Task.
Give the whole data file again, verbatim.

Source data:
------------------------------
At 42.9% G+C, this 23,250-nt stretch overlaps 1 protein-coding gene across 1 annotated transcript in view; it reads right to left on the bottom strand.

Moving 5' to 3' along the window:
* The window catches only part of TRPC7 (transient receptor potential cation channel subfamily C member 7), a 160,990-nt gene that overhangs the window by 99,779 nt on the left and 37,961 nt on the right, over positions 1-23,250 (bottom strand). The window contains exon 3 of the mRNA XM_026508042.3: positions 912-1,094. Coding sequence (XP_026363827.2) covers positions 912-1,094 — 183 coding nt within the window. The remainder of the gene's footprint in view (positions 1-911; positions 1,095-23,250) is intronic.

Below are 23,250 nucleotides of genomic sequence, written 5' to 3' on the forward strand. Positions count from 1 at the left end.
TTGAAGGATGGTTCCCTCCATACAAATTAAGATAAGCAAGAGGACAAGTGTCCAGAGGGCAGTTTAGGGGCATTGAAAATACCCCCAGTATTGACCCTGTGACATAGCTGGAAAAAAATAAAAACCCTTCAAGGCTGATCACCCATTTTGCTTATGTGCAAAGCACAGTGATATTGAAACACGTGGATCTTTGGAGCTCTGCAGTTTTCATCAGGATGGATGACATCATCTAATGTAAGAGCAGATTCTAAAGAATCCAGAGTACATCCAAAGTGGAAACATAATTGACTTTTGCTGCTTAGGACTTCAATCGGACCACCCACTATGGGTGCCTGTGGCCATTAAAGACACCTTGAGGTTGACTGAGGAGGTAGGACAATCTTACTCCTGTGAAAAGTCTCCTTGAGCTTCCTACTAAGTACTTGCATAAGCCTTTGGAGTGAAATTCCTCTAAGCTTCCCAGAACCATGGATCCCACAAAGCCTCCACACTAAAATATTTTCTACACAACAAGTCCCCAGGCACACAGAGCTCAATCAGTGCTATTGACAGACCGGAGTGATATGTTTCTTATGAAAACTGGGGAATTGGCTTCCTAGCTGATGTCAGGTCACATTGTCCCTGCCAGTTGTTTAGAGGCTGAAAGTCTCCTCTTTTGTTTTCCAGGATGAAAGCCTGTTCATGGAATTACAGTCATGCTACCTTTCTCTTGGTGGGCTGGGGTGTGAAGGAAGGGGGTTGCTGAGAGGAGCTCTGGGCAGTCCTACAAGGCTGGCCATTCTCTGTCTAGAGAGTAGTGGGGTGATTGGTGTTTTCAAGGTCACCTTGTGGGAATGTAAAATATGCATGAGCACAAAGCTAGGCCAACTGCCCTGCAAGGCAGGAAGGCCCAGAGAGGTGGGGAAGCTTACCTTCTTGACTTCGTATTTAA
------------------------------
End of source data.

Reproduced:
At 42.9% G+C, this 23,250-nt stretch overlaps 1 protein-coding gene across 1 annotated transcript in view; it reads right to left on the bottom strand.

Moving 5' to 3' along the window:
* The window catches only part of TRPC7 (transient receptor potential cation channel subfamily C member 7), a 160,990-nt gene that overhangs the window by 99,779 nt on the left and 37,961 nt on the right, over positions 1-23,250 (bottom strand). The window contains exon 3 of the mRNA XM_026508042.3: positions 912-1,094. Coding sequence (XP_026363827.2) covers positions 912-1,094 — 183 coding nt within the window. The remainder of the gene's footprint in view (positions 1-911; positions 1,095-23,250) is intronic.

Below are 23,250 nucleotides of genomic sequence, written 5' to 3' on the forward strand. Positions count from 1 at the left end.
TTGAAGGATGGTTCCCTCCATACAAATTAAGATAAGCAAGAGGACAAGTGTCCAGAGGGCAGTTTAGGGGCATTGAAAATACCCCCAGTATTGACCCTGTGACATAGCTGGAAAAAAATAAAAACCCTTCAAGGCTGATCACCCATTTTGCTTATGTGCAAAGCACAGTGATATTGAAACACGTGGATCTTTGGAGCTCTGCAGTTTTCATCAGGATGGATGACATCATCTAATGTAAGAGCAGATTCTAAAGAATCCAGAGTACATCCAAAGTGGAAACATAATTGACTTTTGCTGCTTAGGACTTCAATCGGACCACCCACTATGGGTGCCTGTGGCCATTAAAGACACCTTGAGGTTGACTGAGGAGGTAGGACAATCTTACTCCTGTGAAAAGTCTCCTTGAGCTTCCTACTAAGTACTTGCATAAGCCTTTGGAGTGAAATTCCTCTAAGCTTCCCAGAACCATGGATCCCACAAAGCCTCCACACTAAAATATTTTCTACACAACAAGTCCCCAGGCACACAGAGCTCAATCAGTGCTATTGACAGACCGGAGTGATATGTTTCTTATGAAAACTGGGGAATTGGCTTCCTAGCTGATGTCAGGTCACATTGTCCCTGCCAGTTGTTTAGAGGCTGAAAGTCTCCTCTTTTGTTTTCCAGGATGAAAGCCTGTTCATGGAATTACAGTCATGCTACCTTTCTCTTGGTGGGCTGGGGTGTGAAGGAAGGGGGTTGCTGAGAGGAGCTCTGGGCAGTCCTACAAGGCTGGCCATTCTCTGTCTAGAGAGTAGTGGGGTGATTGGTGTTTTCAAGGTCACCTTGTGGGAATGTAAAATATGCATGAGCACAAAGCTAGGCCAACTGCCCTGCAAGGCAGGAAGGCCCAGAGAGGTGGGGAAGCTTACCTTCTTGACTTCGTATTTAA